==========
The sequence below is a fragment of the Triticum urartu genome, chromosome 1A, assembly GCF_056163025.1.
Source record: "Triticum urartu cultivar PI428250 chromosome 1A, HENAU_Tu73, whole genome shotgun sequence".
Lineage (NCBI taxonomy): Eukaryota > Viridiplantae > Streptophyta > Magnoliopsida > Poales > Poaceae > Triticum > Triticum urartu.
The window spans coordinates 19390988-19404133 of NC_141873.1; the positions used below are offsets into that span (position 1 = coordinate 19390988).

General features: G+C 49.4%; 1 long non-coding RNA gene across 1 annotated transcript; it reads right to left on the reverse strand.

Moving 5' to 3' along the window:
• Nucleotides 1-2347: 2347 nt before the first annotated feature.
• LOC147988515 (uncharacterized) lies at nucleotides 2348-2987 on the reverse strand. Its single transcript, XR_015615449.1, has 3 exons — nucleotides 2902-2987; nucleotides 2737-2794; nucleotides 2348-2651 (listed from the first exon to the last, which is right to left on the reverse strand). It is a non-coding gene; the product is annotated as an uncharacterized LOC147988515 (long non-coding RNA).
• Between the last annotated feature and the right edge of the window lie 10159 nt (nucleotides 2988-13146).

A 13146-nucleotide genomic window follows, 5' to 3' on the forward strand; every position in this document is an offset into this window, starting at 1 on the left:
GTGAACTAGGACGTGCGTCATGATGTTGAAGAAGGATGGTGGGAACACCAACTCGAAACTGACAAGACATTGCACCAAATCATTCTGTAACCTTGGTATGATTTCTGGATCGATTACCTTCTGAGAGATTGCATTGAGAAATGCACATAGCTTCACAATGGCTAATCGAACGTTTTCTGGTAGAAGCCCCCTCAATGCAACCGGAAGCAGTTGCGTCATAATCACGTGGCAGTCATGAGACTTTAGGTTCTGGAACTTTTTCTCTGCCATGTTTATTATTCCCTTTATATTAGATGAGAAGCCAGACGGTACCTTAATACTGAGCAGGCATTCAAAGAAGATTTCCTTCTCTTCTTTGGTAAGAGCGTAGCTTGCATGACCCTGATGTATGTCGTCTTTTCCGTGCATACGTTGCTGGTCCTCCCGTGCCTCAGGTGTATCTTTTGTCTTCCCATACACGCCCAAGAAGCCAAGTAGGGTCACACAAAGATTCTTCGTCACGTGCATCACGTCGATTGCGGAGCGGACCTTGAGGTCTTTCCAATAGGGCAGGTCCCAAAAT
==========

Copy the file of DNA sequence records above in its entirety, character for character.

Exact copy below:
The sequence below is a fragment of the Triticum urartu genome, chromosome 1A, assembly GCF_056163025.1.
Source record: "Triticum urartu cultivar PI428250 chromosome 1A, HENAU_Tu73, whole genome shotgun sequence".
Lineage (NCBI taxonomy): Eukaryota > Viridiplantae > Streptophyta > Magnoliopsida > Poales > Poaceae > Triticum > Triticum urartu.
The window spans coordinates 19390988-19404133 of NC_141873.1; the positions used below are offsets into that span (position 1 = coordinate 19390988).

General features: G+C 49.4%; 1 long non-coding RNA gene across 1 annotated transcript; it reads right to left on the reverse strand.

Moving 5' to 3' along the window:
• Nucleotides 1-2347: 2347 nt before the first annotated feature.
• LOC147988515 (uncharacterized) lies at nucleotides 2348-2987 on the reverse strand. Its single transcript, XR_015615449.1, has 3 exons — nucleotides 2902-2987; nucleotides 2737-2794; nucleotides 2348-2651 (listed from the first exon to the last, which is right to left on the reverse strand). It is a non-coding gene; the product is annotated as an uncharacterized LOC147988515 (long non-coding RNA).
• Between the last annotated feature and the right edge of the window lie 10159 nt (nucleotides 2988-13146).

A 13146-nucleotide genomic window follows, 5' to 3' on the forward strand; every position in this document is an offset into this window, starting at 1 on the left:
GTGAACTAGGACGTGCGTCATGATGTTGAAGAAGGATGGTGGGAACACCAACTCGAAACTGACAAGACATTGCACCAAATCATTCTGTAACCTTGGTATGATTTCTGGATCGATTACCTTCTGAGAGATTGCATTGAGAAATGCACATAGCTTCACAATGGCTAATCGAACGTTTTCTGGTAGAAGCCCCCTCAATGCAACCGGAAGCAGTTGCGTCATAATCACGTGGCAGTCATGAGACTTTAGGTTCTGGAACTTTTTCTCTGCCATGTTTATTATTCCCTTTATATTAGATGAGAAGCCAGACGGTACCTTAATACTGAGCAGGCATTCAAAGAAGATTTCCTTCTCTTCTTTGGTAAGAGCGTAGCTTGCATGACCCTGATGTATGTCGTCTTTTCCGTGCATACGTTGCTGGTCCTCCCGTGCCTCAGGTGTATCTTTTGTCTTCCCATACACGCCCAAGAAGCCAAGTAGGGTCACACAAAGATTCTTCGTCACGTGCATCACGTCGATTGCGGAGCGGACCTTGAGGTCTTTCCAATAGGGCAGGTCCCAAAAT